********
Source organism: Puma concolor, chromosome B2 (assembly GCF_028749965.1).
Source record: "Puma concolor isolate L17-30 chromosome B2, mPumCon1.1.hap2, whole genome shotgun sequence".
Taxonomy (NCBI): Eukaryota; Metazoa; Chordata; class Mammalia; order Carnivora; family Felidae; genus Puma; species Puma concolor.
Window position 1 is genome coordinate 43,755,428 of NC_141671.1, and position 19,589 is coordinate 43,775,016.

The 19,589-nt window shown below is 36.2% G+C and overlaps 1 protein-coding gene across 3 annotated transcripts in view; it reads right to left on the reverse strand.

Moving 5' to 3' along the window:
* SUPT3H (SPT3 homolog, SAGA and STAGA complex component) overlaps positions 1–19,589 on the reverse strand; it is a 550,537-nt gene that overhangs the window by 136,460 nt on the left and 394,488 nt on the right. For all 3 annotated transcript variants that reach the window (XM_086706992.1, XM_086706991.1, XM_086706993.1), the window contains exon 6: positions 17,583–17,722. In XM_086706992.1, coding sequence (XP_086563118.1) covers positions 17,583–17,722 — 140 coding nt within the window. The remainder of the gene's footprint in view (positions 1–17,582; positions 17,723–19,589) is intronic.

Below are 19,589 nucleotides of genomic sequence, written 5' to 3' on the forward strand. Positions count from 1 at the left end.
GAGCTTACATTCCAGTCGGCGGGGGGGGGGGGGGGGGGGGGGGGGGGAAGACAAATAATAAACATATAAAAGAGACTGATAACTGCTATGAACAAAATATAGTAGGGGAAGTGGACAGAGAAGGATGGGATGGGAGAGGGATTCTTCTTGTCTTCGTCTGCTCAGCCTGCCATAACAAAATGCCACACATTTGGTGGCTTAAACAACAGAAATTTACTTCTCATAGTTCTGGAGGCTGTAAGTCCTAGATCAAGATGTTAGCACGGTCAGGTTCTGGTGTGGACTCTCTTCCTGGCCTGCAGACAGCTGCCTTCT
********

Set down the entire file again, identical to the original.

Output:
Source organism: Puma concolor, chromosome B2 (assembly GCF_028749965.1).
Source record: "Puma concolor isolate L17-30 chromosome B2, mPumCon1.1.hap2, whole genome shotgun sequence".
Taxonomy (NCBI): Eukaryota; Metazoa; Chordata; class Mammalia; order Carnivora; family Felidae; genus Puma; species Puma concolor.
Window position 1 is genome coordinate 43,755,428 of NC_141671.1, and position 19,589 is coordinate 43,775,016.

The 19,589-nt window shown below is 36.2% G+C and overlaps 1 protein-coding gene across 3 annotated transcripts in view; it reads right to left on the reverse strand.

Moving 5' to 3' along the window:
* SUPT3H (SPT3 homolog, SAGA and STAGA complex component) overlaps positions 1–19,589 on the reverse strand; it is a 550,537-nt gene that overhangs the window by 136,460 nt on the left and 394,488 nt on the right. For all 3 annotated transcript variants that reach the window (XM_086706992.1, XM_086706991.1, XM_086706993.1), the window contains exon 6: positions 17,583–17,722. In XM_086706992.1, coding sequence (XP_086563118.1) covers positions 17,583–17,722 — 140 coding nt within the window. The remainder of the gene's footprint in view (positions 1–17,582; positions 17,723–19,589) is intronic.

Below are 19,589 nucleotides of genomic sequence, written 5' to 3' on the forward strand. Positions count from 1 at the left end.
GAGCTTACATTCCAGTCGGCGGGGGGGGGGGGGGGGGGGGGGGGGGGAAGACAAATAATAAACATATAAAAGAGACTGATAACTGCTATGAACAAAATATAGTAGGGGAAGTGGACAGAGAAGGATGGGATGGGAGAGGGATTCTTCTTGTCTTCGTCTGCTCAGCCTGCCATAACAAAATGCCACACATTTGGTGGCTTAAACAACAGAAATTTACTTCTCATAGTTCTGGAGGCTGTAAGTCCTAGATCAAGATGTTAGCACGGTCAGGTTCTGGTGTGGACTCTCTTCCTGGCCTGCAGACAGCTGCCTTCT